Classical Music 101: All About Formats
Classical music can feel daunting to dig into if you’ve not had a lot of exposure to the genre or didn’t grow up playing an instrument. There are lots of terms, styles, composers, and performers, and if you are unfamiliar, it can feel tough to break in. Since schools adjourned due to the pandemic, we’ve been working to create resources for learners of all ages. This summer, we’re going to dig into classical music for the non-classical listener.
Here are ten common formats of classical works and well known examples of each.
Ballet - The Nutcracker Op. 71, Pyotr Ilyich Tchaikovsky
Ballets are large scale performances with instrumental accompaniment and are focused on dancing. The dance is precisely choreographed and used to portray anything from a story or a specific emotion without the use of voices or libretto (lyrical text). Ballets are seen in all kinds of sizes and can range from big opera-like productions with costumes and staging like The Nutcracker, to a single dancer with single instrument accompaniment.
Cantata - Carmina Burana, Carl Orff
Cantata is an Italian word that translates in English to “sung” or in this case, “a piece that is sung.” Cantatas are very similar to oratorios, but they more loosely defined and don’t have to be religious in nature. They are typically performed on a much smaller scale by a small ensemble in a church setting or something similar. Carmina Burana is a larger scale, secular (non-religious) piece that has shown up in many instances of popular culture and is most recognized by its opening movement “O Fortuna.”
Chamber Music - String Quartet No. 12 Op. 96 - Antonin Dvorak
Chamber pieces are usually performed by small ensembles such as duos, trios, quartets, quintets, and so on. They only have one instrument to a part and are usually not heard in a concert hall, but at an event like a house concert or a lobby performance. One of the more common ensembles is the string quartet made up of violin I, violin II, viola, and cello. String Quartet No. 12 from Antonin Dvorak is a wonderful example and was actually written in Spillville.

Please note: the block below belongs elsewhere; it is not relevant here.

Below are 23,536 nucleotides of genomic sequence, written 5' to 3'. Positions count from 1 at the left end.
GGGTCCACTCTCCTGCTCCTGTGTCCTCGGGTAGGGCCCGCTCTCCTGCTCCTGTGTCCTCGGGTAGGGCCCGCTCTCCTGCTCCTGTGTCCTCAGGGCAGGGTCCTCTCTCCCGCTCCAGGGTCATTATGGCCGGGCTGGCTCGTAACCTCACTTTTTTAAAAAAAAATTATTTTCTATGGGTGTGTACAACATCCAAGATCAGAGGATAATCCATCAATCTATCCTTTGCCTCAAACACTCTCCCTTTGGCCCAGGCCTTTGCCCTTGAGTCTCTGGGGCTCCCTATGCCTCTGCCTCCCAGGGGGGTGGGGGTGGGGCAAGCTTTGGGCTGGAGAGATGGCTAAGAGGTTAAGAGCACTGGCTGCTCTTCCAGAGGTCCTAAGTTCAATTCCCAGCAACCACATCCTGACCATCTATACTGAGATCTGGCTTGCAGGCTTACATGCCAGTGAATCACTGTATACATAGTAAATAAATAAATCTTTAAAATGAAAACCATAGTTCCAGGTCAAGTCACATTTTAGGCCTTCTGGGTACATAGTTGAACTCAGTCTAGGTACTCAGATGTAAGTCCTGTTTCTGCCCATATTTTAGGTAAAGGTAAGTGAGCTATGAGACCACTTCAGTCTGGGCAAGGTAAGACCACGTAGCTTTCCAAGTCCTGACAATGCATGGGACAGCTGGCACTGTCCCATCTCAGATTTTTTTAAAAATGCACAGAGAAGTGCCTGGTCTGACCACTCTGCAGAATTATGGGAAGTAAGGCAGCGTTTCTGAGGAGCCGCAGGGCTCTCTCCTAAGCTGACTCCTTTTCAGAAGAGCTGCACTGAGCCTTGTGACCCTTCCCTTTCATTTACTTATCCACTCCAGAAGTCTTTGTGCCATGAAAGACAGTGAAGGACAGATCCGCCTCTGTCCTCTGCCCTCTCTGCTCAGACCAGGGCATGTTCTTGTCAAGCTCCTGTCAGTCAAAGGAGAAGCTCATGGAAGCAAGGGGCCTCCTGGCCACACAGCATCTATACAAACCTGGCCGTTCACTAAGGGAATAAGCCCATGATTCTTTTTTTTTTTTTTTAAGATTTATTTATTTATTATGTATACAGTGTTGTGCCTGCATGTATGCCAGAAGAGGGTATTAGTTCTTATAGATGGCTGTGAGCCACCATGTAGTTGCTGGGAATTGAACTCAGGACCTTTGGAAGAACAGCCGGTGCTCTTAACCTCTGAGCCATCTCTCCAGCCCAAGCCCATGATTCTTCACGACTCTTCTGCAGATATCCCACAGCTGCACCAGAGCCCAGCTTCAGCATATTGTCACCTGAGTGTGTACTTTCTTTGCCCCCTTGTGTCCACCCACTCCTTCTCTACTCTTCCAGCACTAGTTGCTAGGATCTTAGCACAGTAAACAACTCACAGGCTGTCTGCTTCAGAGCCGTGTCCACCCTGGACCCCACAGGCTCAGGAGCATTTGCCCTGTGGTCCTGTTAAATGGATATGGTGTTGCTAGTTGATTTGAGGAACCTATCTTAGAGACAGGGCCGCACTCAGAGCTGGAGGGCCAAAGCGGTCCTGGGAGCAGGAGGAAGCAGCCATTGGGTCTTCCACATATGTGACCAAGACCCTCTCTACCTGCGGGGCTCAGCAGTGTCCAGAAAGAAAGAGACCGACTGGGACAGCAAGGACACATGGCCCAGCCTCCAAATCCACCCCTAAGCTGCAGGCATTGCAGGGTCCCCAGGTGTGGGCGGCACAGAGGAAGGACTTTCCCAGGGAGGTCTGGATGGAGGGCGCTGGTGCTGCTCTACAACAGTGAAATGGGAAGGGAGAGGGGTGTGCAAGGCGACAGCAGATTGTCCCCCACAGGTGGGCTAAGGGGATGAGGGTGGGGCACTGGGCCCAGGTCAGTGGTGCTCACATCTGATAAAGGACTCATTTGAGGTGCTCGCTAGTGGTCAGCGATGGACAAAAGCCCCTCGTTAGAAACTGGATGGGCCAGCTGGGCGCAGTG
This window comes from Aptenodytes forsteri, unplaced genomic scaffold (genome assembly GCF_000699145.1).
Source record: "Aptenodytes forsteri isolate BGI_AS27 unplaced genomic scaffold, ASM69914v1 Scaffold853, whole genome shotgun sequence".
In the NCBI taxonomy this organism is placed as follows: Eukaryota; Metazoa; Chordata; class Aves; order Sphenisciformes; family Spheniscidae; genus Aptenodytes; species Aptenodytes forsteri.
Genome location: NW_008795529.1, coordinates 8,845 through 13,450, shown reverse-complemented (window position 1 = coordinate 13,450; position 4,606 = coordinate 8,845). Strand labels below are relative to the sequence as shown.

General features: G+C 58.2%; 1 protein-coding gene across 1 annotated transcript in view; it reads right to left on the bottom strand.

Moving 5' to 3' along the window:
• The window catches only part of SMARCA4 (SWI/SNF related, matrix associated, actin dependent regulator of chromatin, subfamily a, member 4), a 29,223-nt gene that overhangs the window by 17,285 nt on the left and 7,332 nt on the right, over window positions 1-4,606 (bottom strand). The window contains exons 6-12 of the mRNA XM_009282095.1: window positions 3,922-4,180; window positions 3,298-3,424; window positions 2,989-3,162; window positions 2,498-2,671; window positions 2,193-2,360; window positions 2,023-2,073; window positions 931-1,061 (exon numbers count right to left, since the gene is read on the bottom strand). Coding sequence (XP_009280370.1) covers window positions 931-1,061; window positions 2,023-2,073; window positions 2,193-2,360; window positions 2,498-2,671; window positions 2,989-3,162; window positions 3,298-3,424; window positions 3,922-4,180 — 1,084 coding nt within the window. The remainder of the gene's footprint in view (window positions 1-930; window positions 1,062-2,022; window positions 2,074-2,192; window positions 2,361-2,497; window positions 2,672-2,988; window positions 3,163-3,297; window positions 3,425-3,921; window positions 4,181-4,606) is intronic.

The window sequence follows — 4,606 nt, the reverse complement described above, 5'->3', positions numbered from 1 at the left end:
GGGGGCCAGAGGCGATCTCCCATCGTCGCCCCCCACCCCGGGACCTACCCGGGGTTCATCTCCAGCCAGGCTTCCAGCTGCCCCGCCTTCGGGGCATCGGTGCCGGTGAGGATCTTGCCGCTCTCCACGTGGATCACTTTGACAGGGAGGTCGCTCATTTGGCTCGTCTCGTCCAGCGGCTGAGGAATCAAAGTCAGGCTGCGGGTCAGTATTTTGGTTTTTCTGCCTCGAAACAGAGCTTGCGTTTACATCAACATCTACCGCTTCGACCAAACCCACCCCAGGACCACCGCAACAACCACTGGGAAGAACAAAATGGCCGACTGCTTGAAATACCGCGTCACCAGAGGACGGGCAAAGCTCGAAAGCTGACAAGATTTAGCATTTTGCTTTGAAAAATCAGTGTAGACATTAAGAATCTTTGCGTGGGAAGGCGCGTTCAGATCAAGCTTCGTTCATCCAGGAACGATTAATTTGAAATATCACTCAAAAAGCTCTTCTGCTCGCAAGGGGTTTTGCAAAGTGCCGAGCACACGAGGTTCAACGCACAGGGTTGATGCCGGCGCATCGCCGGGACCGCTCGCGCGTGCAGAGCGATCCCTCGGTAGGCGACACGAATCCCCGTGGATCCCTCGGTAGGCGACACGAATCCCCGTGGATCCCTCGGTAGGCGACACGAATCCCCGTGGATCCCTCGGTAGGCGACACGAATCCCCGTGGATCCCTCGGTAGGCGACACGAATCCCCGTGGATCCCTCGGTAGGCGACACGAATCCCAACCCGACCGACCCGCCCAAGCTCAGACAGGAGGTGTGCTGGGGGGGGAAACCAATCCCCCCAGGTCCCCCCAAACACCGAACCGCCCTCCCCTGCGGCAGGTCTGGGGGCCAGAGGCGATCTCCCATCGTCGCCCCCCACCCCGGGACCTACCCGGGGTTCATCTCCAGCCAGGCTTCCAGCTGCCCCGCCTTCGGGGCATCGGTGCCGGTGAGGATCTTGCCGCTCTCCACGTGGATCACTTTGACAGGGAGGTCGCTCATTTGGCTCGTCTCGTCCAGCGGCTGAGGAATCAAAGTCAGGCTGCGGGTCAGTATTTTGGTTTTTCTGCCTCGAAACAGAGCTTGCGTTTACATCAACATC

Concerto - Piano Concerto No. 2 Op. 18 in C Minor, Sergei Rachmoninoff
A concerto is an ensemble piece that features a single soloist throughout and usually consists of three movements. Concertos typically have a large scale accompaniment like an orchestra, but they many have been written or rearranged to be just piano or something of a smaller scale. Though not strictly a concerto feature, concertos often have longer solo sections known as cadenzas. Cadenzas are typically written by the composer, but they are very fluid and can be improvised or even replaced by a different composer’s cadenza. Rachmoninoff’s Piano Concerto No. 2 in C Minor is a great example, and this piece has a cadenza in its beautiful second movement.
Mass - Requiem in D Minor K. 626, Wolfgang Amadeus Mozart